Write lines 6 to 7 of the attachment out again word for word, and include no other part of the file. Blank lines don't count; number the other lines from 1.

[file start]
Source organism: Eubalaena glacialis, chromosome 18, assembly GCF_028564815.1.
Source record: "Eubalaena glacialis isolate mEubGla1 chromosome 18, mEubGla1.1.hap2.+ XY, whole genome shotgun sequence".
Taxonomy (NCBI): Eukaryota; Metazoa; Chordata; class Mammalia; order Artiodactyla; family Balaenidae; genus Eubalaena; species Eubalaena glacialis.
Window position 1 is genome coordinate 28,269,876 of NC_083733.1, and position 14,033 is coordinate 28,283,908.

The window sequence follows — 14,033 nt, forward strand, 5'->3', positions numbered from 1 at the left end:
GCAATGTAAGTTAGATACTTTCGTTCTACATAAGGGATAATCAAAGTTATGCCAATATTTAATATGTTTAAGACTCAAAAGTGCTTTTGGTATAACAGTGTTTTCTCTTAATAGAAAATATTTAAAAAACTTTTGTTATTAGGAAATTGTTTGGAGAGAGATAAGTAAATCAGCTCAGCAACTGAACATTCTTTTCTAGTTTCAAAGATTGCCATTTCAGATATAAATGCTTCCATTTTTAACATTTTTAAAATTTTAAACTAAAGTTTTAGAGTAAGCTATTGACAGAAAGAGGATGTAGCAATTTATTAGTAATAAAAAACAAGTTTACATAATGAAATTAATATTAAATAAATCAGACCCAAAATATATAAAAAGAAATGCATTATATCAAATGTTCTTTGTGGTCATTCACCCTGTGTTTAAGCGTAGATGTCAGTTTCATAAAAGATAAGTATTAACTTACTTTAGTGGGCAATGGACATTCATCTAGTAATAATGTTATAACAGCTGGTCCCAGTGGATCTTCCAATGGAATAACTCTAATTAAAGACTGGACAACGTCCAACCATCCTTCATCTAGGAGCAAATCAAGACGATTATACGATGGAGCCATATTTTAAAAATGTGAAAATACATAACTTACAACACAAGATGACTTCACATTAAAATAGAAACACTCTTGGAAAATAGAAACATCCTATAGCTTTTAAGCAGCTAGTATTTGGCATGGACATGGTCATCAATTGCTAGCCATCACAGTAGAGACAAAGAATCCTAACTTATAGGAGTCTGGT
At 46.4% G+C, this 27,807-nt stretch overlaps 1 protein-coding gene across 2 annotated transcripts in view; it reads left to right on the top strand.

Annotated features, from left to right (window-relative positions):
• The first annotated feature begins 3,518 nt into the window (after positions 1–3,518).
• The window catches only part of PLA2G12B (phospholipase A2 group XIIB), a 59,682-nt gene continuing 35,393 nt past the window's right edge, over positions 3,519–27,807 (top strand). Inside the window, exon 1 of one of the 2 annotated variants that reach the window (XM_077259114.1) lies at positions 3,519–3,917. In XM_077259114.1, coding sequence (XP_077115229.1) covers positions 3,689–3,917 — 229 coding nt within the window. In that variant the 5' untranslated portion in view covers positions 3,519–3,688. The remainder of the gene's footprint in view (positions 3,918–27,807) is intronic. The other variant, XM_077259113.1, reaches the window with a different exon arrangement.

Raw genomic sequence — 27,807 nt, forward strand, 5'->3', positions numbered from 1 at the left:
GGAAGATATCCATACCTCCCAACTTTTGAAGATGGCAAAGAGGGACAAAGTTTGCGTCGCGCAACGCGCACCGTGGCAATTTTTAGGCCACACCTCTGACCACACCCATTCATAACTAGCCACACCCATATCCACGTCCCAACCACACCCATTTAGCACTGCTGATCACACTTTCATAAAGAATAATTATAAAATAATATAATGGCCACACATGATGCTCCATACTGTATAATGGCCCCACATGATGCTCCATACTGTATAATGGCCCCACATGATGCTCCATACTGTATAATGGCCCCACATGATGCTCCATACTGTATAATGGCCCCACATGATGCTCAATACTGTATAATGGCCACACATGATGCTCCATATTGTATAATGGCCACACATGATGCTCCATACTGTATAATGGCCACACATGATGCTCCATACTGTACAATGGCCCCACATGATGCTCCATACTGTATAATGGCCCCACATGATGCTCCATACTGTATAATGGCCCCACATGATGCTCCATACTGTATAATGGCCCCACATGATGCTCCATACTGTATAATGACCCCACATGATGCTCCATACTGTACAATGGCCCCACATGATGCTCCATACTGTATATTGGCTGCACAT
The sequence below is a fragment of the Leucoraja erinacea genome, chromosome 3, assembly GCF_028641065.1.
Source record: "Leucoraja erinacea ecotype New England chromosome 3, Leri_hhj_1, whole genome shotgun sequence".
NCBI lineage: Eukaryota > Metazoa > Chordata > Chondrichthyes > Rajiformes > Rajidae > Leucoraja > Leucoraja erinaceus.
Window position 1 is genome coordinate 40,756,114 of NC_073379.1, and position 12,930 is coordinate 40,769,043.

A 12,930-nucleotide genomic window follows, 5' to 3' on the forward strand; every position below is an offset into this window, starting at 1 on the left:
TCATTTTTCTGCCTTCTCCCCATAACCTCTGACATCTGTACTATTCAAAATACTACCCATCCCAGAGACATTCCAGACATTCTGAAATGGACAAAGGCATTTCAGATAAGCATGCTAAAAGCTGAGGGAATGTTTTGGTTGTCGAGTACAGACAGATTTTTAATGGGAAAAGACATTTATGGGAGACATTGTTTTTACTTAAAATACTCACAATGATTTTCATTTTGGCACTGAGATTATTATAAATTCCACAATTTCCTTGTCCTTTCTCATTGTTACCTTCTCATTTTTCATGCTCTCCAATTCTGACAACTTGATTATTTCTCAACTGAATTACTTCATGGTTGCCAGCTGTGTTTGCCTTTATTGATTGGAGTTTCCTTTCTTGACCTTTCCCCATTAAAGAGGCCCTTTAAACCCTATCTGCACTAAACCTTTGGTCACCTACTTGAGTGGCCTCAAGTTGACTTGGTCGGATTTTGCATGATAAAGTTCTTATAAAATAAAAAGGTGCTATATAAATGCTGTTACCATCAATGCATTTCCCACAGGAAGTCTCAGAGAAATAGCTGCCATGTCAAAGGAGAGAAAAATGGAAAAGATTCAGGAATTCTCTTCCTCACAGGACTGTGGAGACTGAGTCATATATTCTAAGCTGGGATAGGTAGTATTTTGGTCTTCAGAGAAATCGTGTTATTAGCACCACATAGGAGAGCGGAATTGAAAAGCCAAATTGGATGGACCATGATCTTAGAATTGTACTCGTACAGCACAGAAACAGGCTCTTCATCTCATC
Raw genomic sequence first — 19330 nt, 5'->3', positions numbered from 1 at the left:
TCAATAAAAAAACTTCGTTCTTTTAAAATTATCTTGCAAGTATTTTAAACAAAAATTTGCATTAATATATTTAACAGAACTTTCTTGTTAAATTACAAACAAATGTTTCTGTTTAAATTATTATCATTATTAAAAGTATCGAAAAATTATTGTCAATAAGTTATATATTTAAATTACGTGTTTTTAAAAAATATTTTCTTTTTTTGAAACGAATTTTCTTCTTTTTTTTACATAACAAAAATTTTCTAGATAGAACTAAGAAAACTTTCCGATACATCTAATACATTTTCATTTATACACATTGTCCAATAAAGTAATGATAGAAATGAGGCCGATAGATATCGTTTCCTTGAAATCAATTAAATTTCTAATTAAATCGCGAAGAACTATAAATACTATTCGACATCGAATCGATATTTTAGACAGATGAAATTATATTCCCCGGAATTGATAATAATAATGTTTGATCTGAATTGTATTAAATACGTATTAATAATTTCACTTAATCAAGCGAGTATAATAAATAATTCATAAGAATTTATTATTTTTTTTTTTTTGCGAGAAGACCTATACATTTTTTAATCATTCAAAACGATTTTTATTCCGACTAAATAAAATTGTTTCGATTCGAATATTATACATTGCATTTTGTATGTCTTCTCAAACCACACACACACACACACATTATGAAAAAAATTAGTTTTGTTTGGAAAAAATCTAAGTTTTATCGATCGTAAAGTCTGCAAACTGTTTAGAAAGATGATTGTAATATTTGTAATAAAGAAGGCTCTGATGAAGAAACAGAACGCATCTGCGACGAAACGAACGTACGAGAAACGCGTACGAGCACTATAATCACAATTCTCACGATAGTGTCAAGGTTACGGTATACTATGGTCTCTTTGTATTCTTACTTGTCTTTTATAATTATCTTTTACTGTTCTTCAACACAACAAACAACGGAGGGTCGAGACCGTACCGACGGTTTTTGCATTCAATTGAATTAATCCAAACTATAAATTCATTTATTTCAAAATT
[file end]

GCAATGTAAGTTAGATACTTTCGTTCTACATAAGGGATAATCAAAGTTATGCCAATATTTAATATGTTTAAGACTCAAAAGTGCTTTTGGTATAACAGTGTTTTCTCTTAATAGAAAATATTTAAAAAACTTTTGTTATTAGGAAATTGTTTGGAGAGAGATAAGTAAATCAGCTCAGCAACTGAACATTCTTTTCTAGTTTCAAAGATTGCCATTTCAGATATAAATGCTTCCATTTTTAACATTTTTAAAATTTTAAACTAAAGTTTTAGAGTAAGCTATTGACAGAAAGAGGATGTAGCAATTTATTAGTAATAAAAAACAAGTTTACATAATGAAATTAATATTAAATAAATCAGACCCAAAATATATAAAAAGAAATGCATTATATCAAATGTTCTTTGTGGTCATTCACCCTGTGTTTAAGCGTAGATGTCAGTTTCATAAAAGATAAGTATTAACTTACTTTAGTGGGCAATGGACATTCATCTAGTAATAATGTTATAACAGCTGGTCCCAGTGGATCTTCCAATGGAATAACTCTAATTAAAGACTGGACAACGTCCAACCATCCTTCATCTAGGAGCAAATCAAGACGATTATACGATGGAGCCATATTTTAAAAATGTGAAAATACATAACTTACAACACAAGATGACTTCACATTAAAATAGAAACACTCTTGGAAAATAGAAACATCCTATAGCTTTTAAGCAGCTAGTATTTGGCATGGACATGGTCATCAATTGCTAGCCATCACAGTAGAGACAAAGAATCCTAACTTATAGGAGTCTGGT
At 46.4% G+C, this 27,807-nt stretch overlaps 1 protein-coding gene across 2 annotated transcripts in view; it reads left to right on the top strand.